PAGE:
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In C I might say

*((int *) 0x11194) = 30240;

(In this example I know that there is an integer at that memory location)

Please tell me, how would I do the same in Java? Btw I may have completely misunderstood how memory works

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You can't look at memory in java. Its a managed language. –  Magn3s1um Aug 16 '13 at 15:40
Learn how to write printf in C: it should be printf("%p",... –  Grijesh Chauhan Aug 16 '13 at 15:41
You can't. direct memory access like that does not exist in Java. –  Marc B Aug 16 '13 at 15:41
Thanks for your prompt comments, I shall use C instead @grijesh If I did not need it, I would not have asked –  sun Aug 16 '13 at 15:50
You shouldn't ever need to use it, but the sun.misc.Unsafe class provides direct memory access. –  Sam Marsh Aug 16 '13 at 15:52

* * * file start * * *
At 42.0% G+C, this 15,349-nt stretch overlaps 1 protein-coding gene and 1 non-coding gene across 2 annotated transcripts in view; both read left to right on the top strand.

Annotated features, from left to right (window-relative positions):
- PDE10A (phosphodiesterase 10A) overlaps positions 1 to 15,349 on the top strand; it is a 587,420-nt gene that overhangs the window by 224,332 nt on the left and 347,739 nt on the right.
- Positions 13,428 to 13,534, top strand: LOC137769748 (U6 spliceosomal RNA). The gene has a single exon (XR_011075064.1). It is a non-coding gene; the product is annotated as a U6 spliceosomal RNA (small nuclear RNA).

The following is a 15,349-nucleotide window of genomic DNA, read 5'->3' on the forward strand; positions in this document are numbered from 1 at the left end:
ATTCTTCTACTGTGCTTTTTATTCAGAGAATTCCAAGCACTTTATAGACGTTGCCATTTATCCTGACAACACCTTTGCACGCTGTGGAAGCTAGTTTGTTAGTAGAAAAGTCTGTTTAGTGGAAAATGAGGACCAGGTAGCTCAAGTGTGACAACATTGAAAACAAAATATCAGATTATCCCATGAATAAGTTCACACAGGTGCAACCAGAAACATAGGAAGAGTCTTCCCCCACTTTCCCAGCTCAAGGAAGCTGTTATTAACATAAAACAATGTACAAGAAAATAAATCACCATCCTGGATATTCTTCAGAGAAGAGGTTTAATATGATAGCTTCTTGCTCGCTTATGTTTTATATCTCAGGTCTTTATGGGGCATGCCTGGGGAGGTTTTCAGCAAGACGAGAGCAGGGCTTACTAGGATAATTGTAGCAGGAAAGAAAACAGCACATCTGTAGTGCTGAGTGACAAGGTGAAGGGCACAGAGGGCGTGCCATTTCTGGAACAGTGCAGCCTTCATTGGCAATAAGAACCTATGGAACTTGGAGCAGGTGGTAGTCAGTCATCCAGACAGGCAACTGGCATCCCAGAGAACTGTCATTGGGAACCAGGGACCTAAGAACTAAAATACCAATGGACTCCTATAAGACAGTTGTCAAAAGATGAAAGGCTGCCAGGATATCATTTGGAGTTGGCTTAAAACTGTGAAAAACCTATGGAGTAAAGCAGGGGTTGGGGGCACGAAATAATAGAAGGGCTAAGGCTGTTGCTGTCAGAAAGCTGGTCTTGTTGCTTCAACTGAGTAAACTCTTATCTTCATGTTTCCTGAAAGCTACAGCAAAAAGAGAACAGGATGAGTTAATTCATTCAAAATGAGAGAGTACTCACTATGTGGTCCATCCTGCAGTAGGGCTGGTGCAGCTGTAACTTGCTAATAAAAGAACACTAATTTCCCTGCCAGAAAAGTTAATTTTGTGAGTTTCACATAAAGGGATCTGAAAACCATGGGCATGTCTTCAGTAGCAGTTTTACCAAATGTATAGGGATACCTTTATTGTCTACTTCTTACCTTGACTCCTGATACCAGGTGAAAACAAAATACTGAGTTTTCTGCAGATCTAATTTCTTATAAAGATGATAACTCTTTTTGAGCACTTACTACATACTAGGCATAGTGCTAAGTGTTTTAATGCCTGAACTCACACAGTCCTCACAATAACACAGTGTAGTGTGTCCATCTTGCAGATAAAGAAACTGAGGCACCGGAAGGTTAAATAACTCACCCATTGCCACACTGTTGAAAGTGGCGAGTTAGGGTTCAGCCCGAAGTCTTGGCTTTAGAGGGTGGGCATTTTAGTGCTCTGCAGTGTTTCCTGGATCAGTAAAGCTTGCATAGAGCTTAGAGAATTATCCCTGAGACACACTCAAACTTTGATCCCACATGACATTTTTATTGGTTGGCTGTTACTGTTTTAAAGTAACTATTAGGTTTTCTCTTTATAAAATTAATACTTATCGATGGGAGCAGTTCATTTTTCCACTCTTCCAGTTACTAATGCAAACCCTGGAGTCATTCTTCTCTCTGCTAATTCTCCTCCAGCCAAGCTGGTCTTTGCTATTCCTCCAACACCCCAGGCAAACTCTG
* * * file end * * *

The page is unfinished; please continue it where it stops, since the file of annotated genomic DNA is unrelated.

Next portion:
2 Answers 2

up vote 2 down vote accepted

You can do this in Java using sun.misc.Unsafe and ByteBuffer.

However for normal Java usage you don't do this at all. Java will give you an object reference, which is handle to an object. It doesn't point to one place in memory (the JVM can move objects in memory without you knowing/caring) and you can't perform arithmetic on them (unlike pointers)

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You have not misunderstood how memory works; you have merely assumed that Java will let you touch it. It won't. The memory and pointers are still there, but must be accessed through proper Object creation and dereferentiation, as opposed to direct pointer memory access.

On the bright side, you don't really have to worry about freeing memory that you no longer need though.

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